Not to be taken lightly, the Tenancy Agreement should be raked through with a fine-tooth comb so that nothing is amiss. This means that everything that’s been laid out in the (signed) LOI should also match the terms in your Tenancy Agreement.
To ensure that you won’t be stuck with exorbitant repair bills once you take over the unit, pay special attention to the agreement on maintenance and repairs. If the repairs exceed a certain amount, that’s where your landlord should pick up the rest of the tab. Usually this amount ranges up to S$200.
Pro tip: ask your landlord if they have a list of home maintenance vendors that they swear by. This would prevent any potential disputes with your landlord as to the authenticity of the repair bill.
Step #8: Pay stamp duty
Yes, tenants aren’t exempted from paying stamp duty to the IRAS. If your lease period is four years or less, the duty rate will be at 0.4% of the total rent for the duration of the lease. Using the IRAS Stamp Duty Calculator, you can calculate how much your stamp duty would be if you’re paying a fixed rent of S$6,000 per month for a two-year lease:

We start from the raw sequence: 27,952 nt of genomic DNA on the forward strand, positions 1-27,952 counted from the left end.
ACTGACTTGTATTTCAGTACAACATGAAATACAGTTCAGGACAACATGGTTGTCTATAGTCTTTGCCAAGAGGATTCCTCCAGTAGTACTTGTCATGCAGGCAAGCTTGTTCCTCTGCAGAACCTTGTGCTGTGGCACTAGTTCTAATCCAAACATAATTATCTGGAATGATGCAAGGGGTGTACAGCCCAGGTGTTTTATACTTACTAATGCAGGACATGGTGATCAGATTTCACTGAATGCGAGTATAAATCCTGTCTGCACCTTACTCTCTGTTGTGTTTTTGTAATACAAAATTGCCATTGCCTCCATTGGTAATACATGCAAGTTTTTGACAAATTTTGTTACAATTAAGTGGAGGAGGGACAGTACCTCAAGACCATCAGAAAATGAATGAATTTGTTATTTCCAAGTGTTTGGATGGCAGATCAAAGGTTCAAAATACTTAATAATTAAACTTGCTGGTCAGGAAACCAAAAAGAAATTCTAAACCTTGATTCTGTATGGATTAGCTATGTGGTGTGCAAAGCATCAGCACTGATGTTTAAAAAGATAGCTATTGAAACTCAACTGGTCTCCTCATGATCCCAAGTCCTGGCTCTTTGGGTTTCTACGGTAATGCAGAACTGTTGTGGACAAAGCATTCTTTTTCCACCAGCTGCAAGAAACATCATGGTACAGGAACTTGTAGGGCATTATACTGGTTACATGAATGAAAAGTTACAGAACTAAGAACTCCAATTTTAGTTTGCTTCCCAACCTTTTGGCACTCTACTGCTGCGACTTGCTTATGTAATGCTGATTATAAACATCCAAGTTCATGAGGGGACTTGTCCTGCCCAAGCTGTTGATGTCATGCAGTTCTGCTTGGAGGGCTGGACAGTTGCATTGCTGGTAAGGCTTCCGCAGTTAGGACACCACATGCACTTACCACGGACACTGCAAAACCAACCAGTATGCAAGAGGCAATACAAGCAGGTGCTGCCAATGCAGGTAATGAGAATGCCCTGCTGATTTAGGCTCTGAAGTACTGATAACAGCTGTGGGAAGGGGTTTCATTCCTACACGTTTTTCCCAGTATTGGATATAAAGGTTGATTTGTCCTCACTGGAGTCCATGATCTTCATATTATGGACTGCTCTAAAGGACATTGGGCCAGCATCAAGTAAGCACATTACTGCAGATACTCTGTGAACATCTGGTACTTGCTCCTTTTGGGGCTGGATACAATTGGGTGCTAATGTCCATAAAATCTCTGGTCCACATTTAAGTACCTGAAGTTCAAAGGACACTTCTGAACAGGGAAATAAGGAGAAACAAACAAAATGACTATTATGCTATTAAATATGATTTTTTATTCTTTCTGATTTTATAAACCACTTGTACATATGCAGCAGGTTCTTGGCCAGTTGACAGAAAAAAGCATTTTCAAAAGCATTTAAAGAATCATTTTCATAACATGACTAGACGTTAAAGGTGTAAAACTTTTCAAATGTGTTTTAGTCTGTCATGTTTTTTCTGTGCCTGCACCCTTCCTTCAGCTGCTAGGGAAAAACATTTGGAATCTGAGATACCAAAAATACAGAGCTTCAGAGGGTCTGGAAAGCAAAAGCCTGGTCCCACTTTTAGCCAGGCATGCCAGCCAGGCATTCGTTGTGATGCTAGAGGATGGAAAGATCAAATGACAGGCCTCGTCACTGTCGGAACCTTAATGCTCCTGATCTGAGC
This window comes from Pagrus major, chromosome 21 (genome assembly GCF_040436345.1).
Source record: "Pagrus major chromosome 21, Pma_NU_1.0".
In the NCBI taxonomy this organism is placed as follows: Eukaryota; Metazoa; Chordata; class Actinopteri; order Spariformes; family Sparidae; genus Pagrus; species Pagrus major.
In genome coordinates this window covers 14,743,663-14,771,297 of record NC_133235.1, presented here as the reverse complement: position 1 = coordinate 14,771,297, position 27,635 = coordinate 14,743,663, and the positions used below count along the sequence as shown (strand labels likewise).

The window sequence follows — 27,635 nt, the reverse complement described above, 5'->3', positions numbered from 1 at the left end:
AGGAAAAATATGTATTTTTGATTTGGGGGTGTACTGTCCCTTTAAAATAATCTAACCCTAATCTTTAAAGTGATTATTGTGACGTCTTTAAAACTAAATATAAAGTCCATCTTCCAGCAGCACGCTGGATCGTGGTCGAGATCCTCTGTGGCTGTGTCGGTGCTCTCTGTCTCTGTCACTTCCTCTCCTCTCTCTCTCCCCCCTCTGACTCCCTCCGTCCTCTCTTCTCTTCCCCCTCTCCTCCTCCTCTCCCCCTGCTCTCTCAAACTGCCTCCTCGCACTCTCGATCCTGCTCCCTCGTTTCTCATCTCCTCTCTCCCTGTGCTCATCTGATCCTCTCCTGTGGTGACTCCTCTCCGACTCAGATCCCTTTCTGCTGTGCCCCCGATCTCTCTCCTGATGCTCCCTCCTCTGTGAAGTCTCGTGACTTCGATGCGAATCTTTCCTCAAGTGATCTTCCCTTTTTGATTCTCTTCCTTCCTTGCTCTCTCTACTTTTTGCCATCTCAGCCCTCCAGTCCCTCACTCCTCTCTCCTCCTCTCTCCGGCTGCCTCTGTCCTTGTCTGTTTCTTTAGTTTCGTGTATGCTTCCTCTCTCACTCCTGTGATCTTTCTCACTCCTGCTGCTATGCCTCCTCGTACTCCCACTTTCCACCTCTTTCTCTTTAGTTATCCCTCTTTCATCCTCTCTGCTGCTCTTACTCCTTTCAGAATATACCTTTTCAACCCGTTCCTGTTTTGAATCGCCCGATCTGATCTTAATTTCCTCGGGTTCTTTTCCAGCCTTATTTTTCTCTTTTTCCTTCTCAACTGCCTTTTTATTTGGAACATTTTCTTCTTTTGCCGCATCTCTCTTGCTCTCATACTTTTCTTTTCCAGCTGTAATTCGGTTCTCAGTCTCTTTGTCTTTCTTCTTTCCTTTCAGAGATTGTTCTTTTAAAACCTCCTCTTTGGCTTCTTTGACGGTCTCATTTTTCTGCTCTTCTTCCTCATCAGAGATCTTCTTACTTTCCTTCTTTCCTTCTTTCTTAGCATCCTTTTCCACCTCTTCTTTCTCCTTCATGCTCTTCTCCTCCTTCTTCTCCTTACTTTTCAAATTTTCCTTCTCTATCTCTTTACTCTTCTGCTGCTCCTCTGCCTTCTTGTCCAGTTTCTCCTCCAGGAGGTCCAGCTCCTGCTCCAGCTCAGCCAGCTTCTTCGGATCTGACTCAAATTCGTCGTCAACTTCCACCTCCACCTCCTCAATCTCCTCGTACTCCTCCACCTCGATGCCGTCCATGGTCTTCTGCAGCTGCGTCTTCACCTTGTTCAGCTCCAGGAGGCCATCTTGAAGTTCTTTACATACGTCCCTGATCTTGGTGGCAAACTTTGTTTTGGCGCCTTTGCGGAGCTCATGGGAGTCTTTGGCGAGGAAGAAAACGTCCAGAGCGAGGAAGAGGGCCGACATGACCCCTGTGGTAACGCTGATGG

Do your homework now by checking the suite of online calculators available on the IRAS website.
Step #9: Home sweet home
Upon moving in with the keys in hand, you would need to set up your wifi and get your utilities in order. Utilities are things that make your house livable, like electricity, gas and water.
A good habit to adopt is to do a thorough sweep of the property and check if there are any signs of disrepair or wear and tear. If there are, be sure to raise the issues to your landlord before you properly settle in. This way, they’re able to cover the necessary repairs and won’t be able to pin the damages on you.
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By Marissa Saini
Your friendly neighbourhood cat enthusiast who enjoys not being broke. Spend less, save more is the name of the game. Firm believer that being financially savvy is not about the destination, but the friends you make along the way.